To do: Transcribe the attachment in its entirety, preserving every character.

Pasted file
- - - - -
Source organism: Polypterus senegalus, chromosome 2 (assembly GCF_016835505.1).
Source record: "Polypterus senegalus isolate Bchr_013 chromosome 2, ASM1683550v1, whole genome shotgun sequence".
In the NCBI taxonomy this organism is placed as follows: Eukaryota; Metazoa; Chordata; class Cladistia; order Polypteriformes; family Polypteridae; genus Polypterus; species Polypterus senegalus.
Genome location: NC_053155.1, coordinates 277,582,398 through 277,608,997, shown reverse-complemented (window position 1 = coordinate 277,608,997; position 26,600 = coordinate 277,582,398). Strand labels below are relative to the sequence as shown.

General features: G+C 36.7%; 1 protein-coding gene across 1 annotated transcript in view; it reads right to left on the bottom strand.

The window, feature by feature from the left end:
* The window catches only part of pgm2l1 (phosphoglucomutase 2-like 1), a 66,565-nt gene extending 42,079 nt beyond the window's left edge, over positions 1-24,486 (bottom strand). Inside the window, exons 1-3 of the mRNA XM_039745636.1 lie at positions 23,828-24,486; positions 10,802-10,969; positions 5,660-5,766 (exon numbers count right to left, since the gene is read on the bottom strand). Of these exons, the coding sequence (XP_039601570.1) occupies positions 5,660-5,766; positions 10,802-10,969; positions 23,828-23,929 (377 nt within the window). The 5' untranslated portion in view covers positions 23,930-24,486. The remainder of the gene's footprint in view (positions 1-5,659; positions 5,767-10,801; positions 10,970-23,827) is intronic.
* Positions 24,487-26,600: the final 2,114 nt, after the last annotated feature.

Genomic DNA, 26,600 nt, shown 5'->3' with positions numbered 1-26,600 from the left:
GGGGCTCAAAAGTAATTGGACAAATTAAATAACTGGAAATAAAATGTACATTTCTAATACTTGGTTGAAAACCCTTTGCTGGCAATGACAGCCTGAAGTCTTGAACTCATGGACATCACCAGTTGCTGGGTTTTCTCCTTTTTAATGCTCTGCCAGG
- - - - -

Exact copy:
Source organism: Polypterus senegalus, chromosome 2 (assembly GCF_016835505.1).
Source record: "Polypterus senegalus isolate Bchr_013 chromosome 2, ASM1683550v1, whole genome shotgun sequence".
In the NCBI taxonomy this organism is placed as follows: Eukaryota; Metazoa; Chordata; class Cladistia; order Polypteriformes; family Polypteridae; genus Polypterus; species Polypterus senegalus.
Genome location: NC_053155.1, coordinates 277,582,398 through 277,608,997, shown reverse-complemented (window position 1 = coordinate 277,608,997; position 26,600 = coordinate 277,582,398). Strand labels below are relative to the sequence as shown.

General features: G+C 36.7%; 1 protein-coding gene across 1 annotated transcript in view; it reads right to left on the bottom strand.

The window, feature by feature from the left end:
* The window catches only part of pgm2l1 (phosphoglucomutase 2-like 1), a 66,565-nt gene extending 42,079 nt beyond the window's left edge, over positions 1-24,486 (bottom strand). Inside the window, exons 1-3 of the mRNA XM_039745636.1 lie at positions 23,828-24,486; positions 10,802-10,969; positions 5,660-5,766 (exon numbers count right to left, since the gene is read on the bottom strand). Of these exons, the coding sequence (XP_039601570.1) occupies positions 5,660-5,766; positions 10,802-10,969; positions 23,828-23,929 (377 nt within the window). The 5' untranslated portion in view covers positions 23,930-24,486. The remainder of the gene's footprint in view (positions 1-5,659; positions 5,767-10,801; positions 10,970-23,827) is intronic.
* Positions 24,487-26,600: the final 2,114 nt, after the last annotated feature.

Genomic DNA, 26,600 nt, shown 5'->3' with positions numbered 1-26,600 from the left:
GGGGCTCAAAAGTAATTGGACAAATTAAATAACTGGAAATAAAATGTACATTTCTAATACTTGGTTGAAAACCCTTTGCTGGCAATGACAGCCTGAAGTCTTGAACTCATGGACATCACCAGTTGCTGGGTTTTCTCCTTTTTAATGCTCTGCCAGG